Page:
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Year : 2019  |  Volume : 56  |  Issue : 5  |  Page : 10--22

Adverse effects of immuno-oncology drugs—Awareness, diagnosis, and management: A literature review of immune-mediated adverse events

Shyam Aggarwal 
 Department of Medical Oncology, Sir Ganga Ram Hospital, New Delhi, India

Correspondence Address:
Shyam Aggarwal
Department of Medical Oncology, Sir Ganga Ram Hospital, New Delhi
India

Abstract

Immuno-oncology (IO) approaches such as cytokine therapy, immune-checkpoint blockers (ICBs), cancer vaccines, and cell-based therapies have revolutionized cancer treatment. ICBs provide better response-to-toxicity profile among various IO approaches; however, they can cause dysregulation of host immune system resulting in immune-mediated adverse events (imAEs). The skin and gastrointestinal system are most commonly affected. Although reversible, imAEs may cause life-threatening conditions if untreated. Risk assessment and appropriate patient selection before treatment initiation may prevent most imAEs. Key factors in effectively managing imAEs include baseline clinical evaluation, appropriate diagnostic tests, severity grading, timely decision on discontinuation or reintroduction of ICB treatment, and intervention with immunosuppressive and/or immunomodulatory agents. Patient and healthcare provider awareness is critical for identifying and managing lower grade imAEs. Immediate reporting is important for successfully managing and preventing or worsening of imAEs. Pretreatment sensitization of patients should address barriers to reporting such as fear of ICB discontinuation, ignorance of symptoms, financial constraints, and self-medication. Physicians should rely on clinical presentation and diagnostic work-up (including imaging) to accurately identify, characterize, and differentiate imAEs from metastasis. Treatment-related new symptoms should be dealt with a high level of suspicion. Corticosteroids are initiated if symptoms do not resolve within a week from onset and tapered over a month to avoid rebound of symptoms. ICB therapy should be permanently discontinued in most cases of grade 3-4 imAEs. A multidisciplinary approach involving oncologists, oncosurgeons, primary care physicians, and nurses is necessary in effectively managing imAEs and facilitating better clinical outcomes.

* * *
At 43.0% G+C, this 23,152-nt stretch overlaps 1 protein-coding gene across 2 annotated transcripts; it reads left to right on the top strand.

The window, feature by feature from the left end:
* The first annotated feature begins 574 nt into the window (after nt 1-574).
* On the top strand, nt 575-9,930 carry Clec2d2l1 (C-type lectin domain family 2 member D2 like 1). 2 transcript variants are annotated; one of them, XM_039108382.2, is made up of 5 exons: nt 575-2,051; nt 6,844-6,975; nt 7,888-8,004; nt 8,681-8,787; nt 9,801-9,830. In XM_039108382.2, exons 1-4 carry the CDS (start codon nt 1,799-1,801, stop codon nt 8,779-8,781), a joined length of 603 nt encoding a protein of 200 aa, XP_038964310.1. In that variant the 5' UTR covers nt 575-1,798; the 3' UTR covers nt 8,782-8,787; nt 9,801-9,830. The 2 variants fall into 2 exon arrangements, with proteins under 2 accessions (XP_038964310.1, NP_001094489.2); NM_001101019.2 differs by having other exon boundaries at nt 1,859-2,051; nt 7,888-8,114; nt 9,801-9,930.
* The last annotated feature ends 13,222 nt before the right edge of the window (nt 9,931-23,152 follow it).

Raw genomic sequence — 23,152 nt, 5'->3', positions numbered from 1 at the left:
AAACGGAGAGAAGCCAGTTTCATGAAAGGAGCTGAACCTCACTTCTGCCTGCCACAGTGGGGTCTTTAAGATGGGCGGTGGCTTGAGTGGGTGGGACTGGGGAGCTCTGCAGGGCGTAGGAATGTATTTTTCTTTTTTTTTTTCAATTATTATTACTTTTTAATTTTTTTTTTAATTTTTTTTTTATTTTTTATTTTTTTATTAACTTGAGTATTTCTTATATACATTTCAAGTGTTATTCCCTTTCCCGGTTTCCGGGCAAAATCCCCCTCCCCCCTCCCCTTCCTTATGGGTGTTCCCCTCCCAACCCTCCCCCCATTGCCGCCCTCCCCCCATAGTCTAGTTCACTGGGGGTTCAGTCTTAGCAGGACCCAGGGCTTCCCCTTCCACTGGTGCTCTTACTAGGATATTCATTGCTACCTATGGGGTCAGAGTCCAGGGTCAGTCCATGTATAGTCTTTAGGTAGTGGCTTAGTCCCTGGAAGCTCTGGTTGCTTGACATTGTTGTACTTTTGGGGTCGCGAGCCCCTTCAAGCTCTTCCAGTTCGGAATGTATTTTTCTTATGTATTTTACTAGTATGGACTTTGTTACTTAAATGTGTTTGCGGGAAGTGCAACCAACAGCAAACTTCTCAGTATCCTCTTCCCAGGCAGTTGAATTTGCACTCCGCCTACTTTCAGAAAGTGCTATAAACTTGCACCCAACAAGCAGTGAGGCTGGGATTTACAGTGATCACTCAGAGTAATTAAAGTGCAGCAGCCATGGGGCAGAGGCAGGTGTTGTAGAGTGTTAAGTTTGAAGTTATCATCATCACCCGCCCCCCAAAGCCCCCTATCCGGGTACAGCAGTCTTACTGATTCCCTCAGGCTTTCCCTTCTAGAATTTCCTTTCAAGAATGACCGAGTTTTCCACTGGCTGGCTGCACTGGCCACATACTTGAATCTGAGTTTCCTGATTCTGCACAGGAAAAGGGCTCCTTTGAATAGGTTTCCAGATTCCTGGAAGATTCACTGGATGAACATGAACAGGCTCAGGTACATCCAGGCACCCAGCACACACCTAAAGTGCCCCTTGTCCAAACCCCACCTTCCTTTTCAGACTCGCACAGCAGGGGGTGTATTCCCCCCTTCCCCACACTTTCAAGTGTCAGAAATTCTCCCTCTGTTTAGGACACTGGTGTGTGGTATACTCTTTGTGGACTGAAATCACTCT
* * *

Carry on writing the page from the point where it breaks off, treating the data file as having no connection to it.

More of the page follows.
How to cite this article:
Aggarwal S. Adverse effects of immuno-oncology drugs—Awareness, diagnosis, and management: A literature review of immune-mediated adverse events.Indian J Cancer 2019;56:10-22


How to cite this URL:
Aggarwal S. Adverse effects of immuno-oncology drugs—Awareness, diagnosis, and management: A literature review of immune-mediated adverse events. Indian J Cancer [serial online] 2019 [cited 2019 Dec 12 ];56:10-22
Available from: http://www.indianjcancer.com/text.asp?2019/56/5/10/272012


Full Text



 Introduction



Cancer is a leading cause of mortality with an estimated 18.1 million new cases and 9.6 million deaths expected globally in 2018.[1] Several cancers have poor prognosis and/or unacceptable treatment-associated toxicities driving the search for more effective therapies.[2] Immunotherapy, particularly, immune checkpoint blockers (ICBs) have revolutionized the treatment paradigm for various cancers; however, ICBs are associated with unique and sometimes life-threating immune-mediated adverse events (imAEs). This review summarizes the safety profile of ICBs outlining the clinical presentation, diagnosis, and management of imAEs in multiple cancer types.

 Mechanism and Benefits of ICBS



The list of immune-oncology (IO) approaches that have been investigated include cytokines, ICBs, cancer vaccines, and cell-based therapies.[3] IO drugs target immune surveillance mechanisms to resurrect the patient's suppressed immune system and launch a sustained attack against tumors resulting in cancer eradication.[4]